The Magazine

The Cheney Tax Cut?

The hidden role of the vice president and his staff in Bush's bold plan.

Jan 20, 2003, Vol. 8, No. 18 • By MAJOR GARRETT
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Leaving out the top-bracket tax cut and merely proposing a 50 percent reduction in dividend taxes, team Cheney argued, would not de-fang the Left but would deflate tax-cutting conservatives. And the nasty intramural spat with these same conservatives over the appointment of deficit-hawk Stephen Friedman, the president's new top economic adviser, convinced Cheney that the base needed both reassurance and a rallying cry.

"I'm absolutely sure Cheney was a positive force," said a senior GOP congressional aide. "Whenever we need to drive home the conservative message, we go to Cheney. There is absolutely no payoff for sucking wind and cutting a deal early."

Considering the risks involved, it's mildly amazing that the most important decisions on the stimulus plan were made after the sacking of Treasury Secretary Paul O'Neill and National Economic Council director Larry Lindsey. While it's true Lindsey drew up the list of options for the plan before he left and that many made the final cut (the final draft memo sent to the president on December 30 bore Lindsey's name), the decisive political and policy decisions were made afterward and elsewhere.

Besides Bush and Cheney, Glenn Hubbard, chairman of the Council of Economic Advisers, and Deputy White House Chief of Staff Josh Bolten played key roles. Administration officials say that Friedman "was along for the ride" and Treasury Secretary-designate John Snow, awaiting Senate confirmation, played no role at all.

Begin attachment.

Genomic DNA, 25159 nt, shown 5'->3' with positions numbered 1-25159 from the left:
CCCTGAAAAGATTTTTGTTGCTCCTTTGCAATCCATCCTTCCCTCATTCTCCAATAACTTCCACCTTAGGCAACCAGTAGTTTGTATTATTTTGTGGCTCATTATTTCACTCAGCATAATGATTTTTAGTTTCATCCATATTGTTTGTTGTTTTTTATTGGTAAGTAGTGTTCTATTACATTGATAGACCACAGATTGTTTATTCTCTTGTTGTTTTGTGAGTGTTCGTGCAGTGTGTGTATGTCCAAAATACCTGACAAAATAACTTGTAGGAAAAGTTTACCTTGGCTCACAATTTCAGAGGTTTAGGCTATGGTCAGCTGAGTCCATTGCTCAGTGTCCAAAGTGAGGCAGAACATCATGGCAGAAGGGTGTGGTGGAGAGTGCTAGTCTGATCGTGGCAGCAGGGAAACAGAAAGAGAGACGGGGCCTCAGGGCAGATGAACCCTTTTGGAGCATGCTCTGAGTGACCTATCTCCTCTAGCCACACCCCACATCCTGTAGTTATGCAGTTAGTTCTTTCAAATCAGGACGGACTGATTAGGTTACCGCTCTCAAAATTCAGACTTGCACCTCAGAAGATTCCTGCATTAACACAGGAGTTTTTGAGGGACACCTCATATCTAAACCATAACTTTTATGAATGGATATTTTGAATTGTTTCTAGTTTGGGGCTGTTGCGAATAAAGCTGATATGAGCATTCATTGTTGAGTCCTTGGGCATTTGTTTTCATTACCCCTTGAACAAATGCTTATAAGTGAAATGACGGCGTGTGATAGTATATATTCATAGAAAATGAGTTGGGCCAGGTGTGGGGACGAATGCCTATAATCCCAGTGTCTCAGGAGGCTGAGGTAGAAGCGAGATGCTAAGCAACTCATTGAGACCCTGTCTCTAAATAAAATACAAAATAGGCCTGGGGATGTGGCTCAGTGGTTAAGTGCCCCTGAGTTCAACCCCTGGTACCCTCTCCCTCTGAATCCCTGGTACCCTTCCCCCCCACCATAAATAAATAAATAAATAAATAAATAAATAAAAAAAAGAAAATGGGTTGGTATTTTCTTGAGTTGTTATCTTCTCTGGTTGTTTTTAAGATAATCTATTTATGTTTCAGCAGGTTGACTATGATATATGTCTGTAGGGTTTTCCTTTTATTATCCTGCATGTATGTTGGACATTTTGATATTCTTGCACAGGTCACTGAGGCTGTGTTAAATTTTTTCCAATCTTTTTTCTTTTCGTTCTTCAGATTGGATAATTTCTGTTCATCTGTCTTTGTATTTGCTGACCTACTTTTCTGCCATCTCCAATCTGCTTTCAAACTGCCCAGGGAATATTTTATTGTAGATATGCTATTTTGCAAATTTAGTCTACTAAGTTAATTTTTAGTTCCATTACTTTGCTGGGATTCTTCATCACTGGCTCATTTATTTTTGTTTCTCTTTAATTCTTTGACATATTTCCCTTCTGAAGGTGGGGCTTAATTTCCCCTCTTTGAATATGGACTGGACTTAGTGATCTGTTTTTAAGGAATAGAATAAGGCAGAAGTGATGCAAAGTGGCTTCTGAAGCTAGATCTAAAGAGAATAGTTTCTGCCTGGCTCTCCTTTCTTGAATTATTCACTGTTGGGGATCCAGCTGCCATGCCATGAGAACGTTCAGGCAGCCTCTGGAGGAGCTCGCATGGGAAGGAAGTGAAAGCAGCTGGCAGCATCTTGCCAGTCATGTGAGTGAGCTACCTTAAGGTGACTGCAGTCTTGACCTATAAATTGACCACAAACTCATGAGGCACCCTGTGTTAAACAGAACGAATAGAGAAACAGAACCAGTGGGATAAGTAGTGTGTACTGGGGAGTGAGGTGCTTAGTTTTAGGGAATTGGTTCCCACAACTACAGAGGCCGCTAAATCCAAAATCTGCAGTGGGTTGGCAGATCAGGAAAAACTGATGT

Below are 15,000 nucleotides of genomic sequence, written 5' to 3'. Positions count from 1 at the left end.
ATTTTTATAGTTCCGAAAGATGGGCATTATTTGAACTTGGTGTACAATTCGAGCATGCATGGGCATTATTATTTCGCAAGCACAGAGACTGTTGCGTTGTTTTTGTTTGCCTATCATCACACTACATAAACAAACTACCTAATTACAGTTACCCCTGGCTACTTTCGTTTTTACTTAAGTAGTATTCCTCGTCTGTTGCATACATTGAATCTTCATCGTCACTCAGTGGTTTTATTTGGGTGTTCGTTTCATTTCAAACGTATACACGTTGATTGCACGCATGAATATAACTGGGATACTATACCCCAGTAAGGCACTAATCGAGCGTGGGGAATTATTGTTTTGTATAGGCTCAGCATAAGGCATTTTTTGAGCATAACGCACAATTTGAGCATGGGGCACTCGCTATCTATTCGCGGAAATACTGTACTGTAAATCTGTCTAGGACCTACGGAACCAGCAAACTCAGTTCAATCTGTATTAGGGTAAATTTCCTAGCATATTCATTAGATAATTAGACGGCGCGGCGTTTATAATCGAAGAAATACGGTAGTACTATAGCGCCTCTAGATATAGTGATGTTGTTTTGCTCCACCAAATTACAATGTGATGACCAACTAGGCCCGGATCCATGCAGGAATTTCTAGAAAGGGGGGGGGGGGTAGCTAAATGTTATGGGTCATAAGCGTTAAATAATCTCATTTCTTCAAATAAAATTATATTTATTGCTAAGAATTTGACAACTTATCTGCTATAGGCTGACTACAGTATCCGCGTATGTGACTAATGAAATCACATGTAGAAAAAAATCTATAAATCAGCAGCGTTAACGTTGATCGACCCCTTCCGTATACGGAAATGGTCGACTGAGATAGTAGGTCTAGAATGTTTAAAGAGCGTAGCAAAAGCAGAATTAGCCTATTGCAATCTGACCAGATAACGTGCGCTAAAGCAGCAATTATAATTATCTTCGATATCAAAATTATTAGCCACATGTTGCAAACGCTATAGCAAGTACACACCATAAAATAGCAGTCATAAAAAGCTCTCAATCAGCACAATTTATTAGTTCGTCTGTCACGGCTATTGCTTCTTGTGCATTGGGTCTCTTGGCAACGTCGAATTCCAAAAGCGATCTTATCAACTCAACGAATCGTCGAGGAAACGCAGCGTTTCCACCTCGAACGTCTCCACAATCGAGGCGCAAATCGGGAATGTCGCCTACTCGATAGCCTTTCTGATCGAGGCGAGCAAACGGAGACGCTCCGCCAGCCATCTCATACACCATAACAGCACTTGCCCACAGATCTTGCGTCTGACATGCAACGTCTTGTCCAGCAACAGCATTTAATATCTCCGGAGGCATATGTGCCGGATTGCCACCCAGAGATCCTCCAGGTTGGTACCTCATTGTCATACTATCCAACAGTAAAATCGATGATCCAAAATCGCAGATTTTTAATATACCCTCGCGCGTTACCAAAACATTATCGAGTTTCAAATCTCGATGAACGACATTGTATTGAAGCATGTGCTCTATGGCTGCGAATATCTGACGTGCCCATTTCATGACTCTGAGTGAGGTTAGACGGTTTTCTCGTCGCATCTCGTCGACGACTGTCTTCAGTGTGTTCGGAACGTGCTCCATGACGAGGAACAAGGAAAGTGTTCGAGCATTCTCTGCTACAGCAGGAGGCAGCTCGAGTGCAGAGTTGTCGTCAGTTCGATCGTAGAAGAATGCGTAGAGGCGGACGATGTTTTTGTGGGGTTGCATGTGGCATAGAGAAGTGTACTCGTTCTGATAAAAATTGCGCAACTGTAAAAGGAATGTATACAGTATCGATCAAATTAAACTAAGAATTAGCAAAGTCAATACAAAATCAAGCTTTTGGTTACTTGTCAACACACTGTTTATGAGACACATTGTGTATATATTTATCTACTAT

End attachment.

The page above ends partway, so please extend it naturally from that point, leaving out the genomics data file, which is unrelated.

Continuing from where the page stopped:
Now, Bush and Cheney will sell the package. Bush will, of course, do the heavy lifting on the hustings, while Cheney will keep the conservative base informed and mobilized. For the foreseeable future, senior officials say, Snow and Friedman will play only minor roles in pitching the package to Congress and none at all in trying to close the deal with the public.

So while the media will keep an eye on Snow and Friedman and speak of the new "Bush economic team," the truth is the "team" is even smaller and more centrally located than before. It's almost entirely on one floor of the West Wing.

Major Garrett is a correspondent for the Fox News Channel.